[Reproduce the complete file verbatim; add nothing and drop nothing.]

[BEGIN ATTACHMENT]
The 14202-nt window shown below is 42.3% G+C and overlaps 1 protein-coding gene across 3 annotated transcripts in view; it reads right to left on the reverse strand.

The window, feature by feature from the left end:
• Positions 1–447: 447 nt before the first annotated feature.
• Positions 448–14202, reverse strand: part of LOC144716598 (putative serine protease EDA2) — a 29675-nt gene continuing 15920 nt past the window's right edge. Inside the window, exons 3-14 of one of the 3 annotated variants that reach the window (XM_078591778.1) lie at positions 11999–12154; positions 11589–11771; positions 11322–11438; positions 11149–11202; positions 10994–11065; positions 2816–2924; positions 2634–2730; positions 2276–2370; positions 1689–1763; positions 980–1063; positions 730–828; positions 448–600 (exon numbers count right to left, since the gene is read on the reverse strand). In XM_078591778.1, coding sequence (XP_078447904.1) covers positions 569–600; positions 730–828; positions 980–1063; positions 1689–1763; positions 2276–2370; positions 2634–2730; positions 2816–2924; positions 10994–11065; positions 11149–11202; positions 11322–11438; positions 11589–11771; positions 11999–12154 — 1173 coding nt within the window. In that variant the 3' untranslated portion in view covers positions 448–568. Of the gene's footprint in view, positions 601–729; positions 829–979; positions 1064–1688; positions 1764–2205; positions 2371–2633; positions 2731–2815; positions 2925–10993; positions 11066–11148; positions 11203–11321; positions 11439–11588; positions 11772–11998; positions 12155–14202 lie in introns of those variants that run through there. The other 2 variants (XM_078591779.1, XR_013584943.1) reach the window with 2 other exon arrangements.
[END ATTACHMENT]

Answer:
The 14202-nt window shown below is 42.3% G+C and overlaps 1 protein-coding gene across 3 annotated transcripts in view; it reads right to left on the reverse strand.

The window, feature by feature from the left end:
• Positions 1–447: 447 nt before the first annotated feature.
• Positions 448–14202, reverse strand: part of LOC144716598 (putative serine protease EDA2) — a 29675-nt gene continuing 15920 nt past the window's right edge. Inside the window, exons 3-14 of one of the 3 annotated variants that reach the window (XM_078591778.1) lie at positions 11999–12154; positions 11589–11771; positions 11322–11438; positions 11149–11202; positions 10994–11065; positions 2816–2924; positions 2634–2730; positions 2276–2370; positions 1689–1763; positions 980–1063; positions 730–828; positions 448–600 (exon numbers count right to left, since the gene is read on the reverse strand). In XM_078591778.1, coding sequence (XP_078447904.1) covers positions 569–600; positions 730–828; positions 980–1063; positions 1689–1763; positions 2276–2370; positions 2634–2730; positions 2816–2924; positions 10994–11065; positions 11149–11202; positions 11322–11438; positions 11589–11771; positions 11999–12154 — 1173 coding nt within the window. In that variant the 3' untranslated portion in view covers positions 448–568. Of the gene's footprint in view, positions 601–729; positions 829–979; positions 1064–1688; positions 1764–2205; positions 2371–2633; positions 2731–2815; positions 2925–10993; positions 11066–11148; positions 11203–11321; positions 11439–11588; positions 11772–11998; positions 12155–14202 lie in introns of those variants that run through there. The other 2 variants (XM_078591779.1, XR_013584943.1) reach the window with 2 other exon arrangements.